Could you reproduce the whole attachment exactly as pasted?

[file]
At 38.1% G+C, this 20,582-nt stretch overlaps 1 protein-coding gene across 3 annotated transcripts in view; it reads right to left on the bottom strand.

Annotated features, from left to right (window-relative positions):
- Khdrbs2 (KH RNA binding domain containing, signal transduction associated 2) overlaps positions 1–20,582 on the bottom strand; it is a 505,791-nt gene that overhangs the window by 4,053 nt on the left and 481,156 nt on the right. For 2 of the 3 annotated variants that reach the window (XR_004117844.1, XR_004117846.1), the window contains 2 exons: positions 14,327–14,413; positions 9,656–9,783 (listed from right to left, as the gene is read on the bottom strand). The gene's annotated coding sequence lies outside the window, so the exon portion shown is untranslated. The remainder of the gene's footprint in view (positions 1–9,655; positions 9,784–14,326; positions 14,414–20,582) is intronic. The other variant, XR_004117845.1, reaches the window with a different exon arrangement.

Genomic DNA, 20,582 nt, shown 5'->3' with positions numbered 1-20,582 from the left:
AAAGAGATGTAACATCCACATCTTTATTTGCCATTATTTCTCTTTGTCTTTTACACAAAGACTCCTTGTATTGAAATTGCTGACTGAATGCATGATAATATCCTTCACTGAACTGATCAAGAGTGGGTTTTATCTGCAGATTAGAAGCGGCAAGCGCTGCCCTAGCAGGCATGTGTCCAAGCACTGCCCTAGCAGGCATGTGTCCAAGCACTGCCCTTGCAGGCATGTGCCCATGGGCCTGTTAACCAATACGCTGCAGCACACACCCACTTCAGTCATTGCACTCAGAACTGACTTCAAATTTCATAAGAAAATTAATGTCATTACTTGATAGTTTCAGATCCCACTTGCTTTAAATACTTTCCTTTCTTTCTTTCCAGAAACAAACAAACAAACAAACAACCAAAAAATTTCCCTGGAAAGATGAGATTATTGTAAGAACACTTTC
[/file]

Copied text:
At 38.1% G+C, this 20,582-nt stretch overlaps 1 protein-coding gene across 3 annotated transcripts in view; it reads right to left on the bottom strand.

Annotated features, from left to right (window-relative positions):
- Khdrbs2 (KH RNA binding domain containing, signal transduction associated 2) overlaps positions 1–20,582 on the bottom strand; it is a 505,791-nt gene that overhangs the window by 4,053 nt on the left and 481,156 nt on the right. For 2 of the 3 annotated variants that reach the window (XR_004117844.1, XR_004117846.1), the window contains 2 exons: positions 14,327–14,413; positions 9,656–9,783 (listed from right to left, as the gene is read on the bottom strand). The gene's annotated coding sequence lies outside the window, so the exon portion shown is untranslated. The remainder of the gene's footprint in view (positions 1–9,655; positions 9,784–14,326; positions 14,414–20,582) is intronic. The other variant, XR_004117845.1, reaches the window with a different exon arrangement.

Genomic DNA, 20,582 nt, shown 5'->3' with positions numbered 1-20,582 from the left:
AAAGAGATGTAACATCCACATCTTTATTTGCCATTATTTCTCTTTGTCTTTTACACAAAGACTCCTTGTATTGAAATTGCTGACTGAATGCATGATAATATCCTTCACTGAACTGATCAAGAGTGGGTTTTATCTGCAGATTAGAAGCGGCAAGCGCTGCCCTAGCAGGCATGTGTCCAAGCACTGCCCTAGCAGGCATGTGTCCAAGCACTGCCCTTGCAGGCATGTGCCCATGGGCCTGTTAACCAATACGCTGCAGCACACACCCACTTCAGTCATTGCACTCAGAACTGACTTCAAATTTCATAAGAAAATTAATGTCATTACTTGATAGTTTCAGATCCCACTTGCTTTAAATACTTTCCTTTCTTTCTTTCCAGAAACAAACAAACAAACAAACAACCAAAAAATTTCCCTGGAAAGATGAGATTATTGTAAGAACACTTTC